Dangerous ‘Cinnamon Challenge’ hits WKU

Maciena Justice

Swallowing one tablespoon of cinnamon seems simple enough. Getting it all down with no water or assistance from any other source still seems easy enough. That might be why YouTube is full of videos of people that have tried to do just that. However, that is not the case — the cinnamon challenge is impossible.

“The cinnamon absorbed all the saliva in my mouth,” Jan Claussen said.

The Hendersonville, Tenn., junior said she saw a tweet about the Cinnamon Challenge, then asked her friend, Owensboro senior Dylan Wilson, what it was all about.

“He said it wasn’t a big deal,” she said.

Wilson convinced her to try it.

“She had no idea what it was, so I thought I’d introduce her to it,” he said.

She said when she tried it, she had tears rolling down her face because of the taste.

“It felt like I ate hot sauce,” Claussen said.

Wilson said it was pretty funny to watch Claussen attempt to swallow the cinnamon and try not to throw up.

Wilson tried it about five years ago. A friend of his sister dared him to try it for $5.

“It was only a tablespoon, so I just went for it,” he said.

He wasn’t able to actually complete the challenge, but the friend gave him the $5 for trying.

While Wilson has no problem telling others about the challenge and convincing them to do it, Claussen said she would never promote it.

“I would try to talk someone out of it,” Claussen said. “It’s not pleasant at all.”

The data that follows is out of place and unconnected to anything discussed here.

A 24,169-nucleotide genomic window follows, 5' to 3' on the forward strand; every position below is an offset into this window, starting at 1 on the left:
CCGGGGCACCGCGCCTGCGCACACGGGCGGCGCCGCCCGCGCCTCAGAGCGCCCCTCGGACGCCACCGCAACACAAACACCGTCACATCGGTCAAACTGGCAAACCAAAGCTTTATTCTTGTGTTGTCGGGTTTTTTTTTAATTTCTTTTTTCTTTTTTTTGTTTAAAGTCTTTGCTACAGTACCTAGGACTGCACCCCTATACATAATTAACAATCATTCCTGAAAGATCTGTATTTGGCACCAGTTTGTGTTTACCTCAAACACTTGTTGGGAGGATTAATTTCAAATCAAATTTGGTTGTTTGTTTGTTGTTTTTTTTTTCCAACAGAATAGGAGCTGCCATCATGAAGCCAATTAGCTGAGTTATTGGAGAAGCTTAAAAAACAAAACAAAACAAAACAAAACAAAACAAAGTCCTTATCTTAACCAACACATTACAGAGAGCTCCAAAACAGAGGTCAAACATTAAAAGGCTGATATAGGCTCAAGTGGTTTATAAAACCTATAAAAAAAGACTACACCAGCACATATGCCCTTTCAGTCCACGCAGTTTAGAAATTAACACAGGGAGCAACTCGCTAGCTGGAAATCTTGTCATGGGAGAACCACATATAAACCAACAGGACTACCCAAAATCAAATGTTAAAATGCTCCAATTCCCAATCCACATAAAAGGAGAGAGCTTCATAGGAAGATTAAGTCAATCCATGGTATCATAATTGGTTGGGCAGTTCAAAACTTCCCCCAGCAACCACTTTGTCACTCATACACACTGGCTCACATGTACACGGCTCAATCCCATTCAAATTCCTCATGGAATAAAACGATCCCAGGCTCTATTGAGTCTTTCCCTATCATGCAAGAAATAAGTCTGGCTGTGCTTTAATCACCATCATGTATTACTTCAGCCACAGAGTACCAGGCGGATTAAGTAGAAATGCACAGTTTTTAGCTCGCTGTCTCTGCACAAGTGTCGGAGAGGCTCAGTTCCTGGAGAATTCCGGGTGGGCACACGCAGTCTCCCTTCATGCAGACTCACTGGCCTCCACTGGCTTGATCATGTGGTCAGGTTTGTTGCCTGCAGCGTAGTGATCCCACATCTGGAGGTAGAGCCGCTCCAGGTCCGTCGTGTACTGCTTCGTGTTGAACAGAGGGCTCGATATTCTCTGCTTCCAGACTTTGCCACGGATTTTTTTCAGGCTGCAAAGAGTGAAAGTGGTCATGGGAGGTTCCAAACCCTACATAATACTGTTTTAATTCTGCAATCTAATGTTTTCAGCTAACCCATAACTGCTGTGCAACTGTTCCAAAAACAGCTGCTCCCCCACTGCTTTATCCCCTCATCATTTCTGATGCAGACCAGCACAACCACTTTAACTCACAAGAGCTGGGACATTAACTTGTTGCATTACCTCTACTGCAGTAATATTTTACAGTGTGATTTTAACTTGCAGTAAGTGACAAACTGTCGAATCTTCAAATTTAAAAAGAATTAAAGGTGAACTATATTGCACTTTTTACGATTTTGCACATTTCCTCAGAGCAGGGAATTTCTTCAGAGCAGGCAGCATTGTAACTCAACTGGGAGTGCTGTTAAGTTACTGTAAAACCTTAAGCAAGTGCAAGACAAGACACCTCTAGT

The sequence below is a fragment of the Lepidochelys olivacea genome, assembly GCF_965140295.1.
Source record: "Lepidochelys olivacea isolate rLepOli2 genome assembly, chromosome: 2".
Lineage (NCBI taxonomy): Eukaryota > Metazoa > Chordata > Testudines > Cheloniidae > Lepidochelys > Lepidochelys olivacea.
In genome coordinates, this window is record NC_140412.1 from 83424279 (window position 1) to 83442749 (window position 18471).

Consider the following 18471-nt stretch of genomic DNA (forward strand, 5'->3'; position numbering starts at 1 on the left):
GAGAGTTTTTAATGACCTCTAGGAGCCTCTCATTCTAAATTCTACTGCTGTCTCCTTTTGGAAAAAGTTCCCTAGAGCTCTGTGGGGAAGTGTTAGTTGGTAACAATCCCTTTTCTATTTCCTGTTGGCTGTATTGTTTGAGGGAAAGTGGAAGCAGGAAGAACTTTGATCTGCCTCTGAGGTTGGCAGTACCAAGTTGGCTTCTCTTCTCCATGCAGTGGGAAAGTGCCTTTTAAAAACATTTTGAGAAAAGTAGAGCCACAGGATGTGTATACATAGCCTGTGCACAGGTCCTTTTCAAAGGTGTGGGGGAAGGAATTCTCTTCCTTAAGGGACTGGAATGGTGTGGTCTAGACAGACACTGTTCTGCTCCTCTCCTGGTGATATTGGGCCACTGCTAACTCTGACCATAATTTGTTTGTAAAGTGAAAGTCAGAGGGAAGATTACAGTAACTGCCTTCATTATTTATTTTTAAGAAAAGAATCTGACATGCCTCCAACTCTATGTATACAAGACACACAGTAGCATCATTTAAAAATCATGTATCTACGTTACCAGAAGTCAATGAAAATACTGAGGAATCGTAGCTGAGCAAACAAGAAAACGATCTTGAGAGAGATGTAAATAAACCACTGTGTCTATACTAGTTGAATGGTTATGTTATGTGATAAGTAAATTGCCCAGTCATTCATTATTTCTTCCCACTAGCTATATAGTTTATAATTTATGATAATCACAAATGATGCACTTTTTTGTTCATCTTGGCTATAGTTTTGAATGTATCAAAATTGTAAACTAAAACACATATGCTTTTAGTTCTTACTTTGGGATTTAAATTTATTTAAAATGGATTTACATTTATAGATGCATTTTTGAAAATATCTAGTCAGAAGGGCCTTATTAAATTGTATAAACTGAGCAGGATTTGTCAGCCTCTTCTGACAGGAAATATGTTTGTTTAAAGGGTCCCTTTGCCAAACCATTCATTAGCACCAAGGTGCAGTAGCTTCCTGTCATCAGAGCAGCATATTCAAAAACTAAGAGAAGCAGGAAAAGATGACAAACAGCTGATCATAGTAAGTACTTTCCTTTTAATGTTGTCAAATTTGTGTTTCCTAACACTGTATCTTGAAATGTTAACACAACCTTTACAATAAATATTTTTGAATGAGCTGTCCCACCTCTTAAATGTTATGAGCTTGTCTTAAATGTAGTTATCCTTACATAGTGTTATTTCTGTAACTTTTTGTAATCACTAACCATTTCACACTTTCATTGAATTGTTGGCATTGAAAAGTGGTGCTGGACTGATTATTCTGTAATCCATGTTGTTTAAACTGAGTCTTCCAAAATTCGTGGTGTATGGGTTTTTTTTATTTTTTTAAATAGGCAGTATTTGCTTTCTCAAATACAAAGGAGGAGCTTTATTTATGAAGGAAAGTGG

While taking the challenge might seem like a great idea, or even funny to get someone to do it, there are dangerous side effects.

Kathryn Steward, Assistant Director of Health Education at WKU, said the particles of cinnamon dust can get into the lungs and has in some cases caused lungs to collapse.

“The cinnamon dust isn’t supposed to be in your lungs — water dissolves it,” Steward said. “People think it is funny, but it’s impossible to do.”

She said, according to the National Poison Data System, there have been 139 calls within the first three months of 2012 regarding the Cinnamon Challenge, compared to only 51 calls total for 2011.

“There is no benefit to this,” Steward said. “It can cause damage.”

The long-term effects are unknown, if any from attempting this challenge, though she urges for people not to try it.

“You might think you are healthy and OK, but it could affect you in an unknown way,” Steward said.

Steward said young people tend to not think about the long-term effects.

The director is challenging students to think, “Is what you’re getting ready to do worth the consequences?”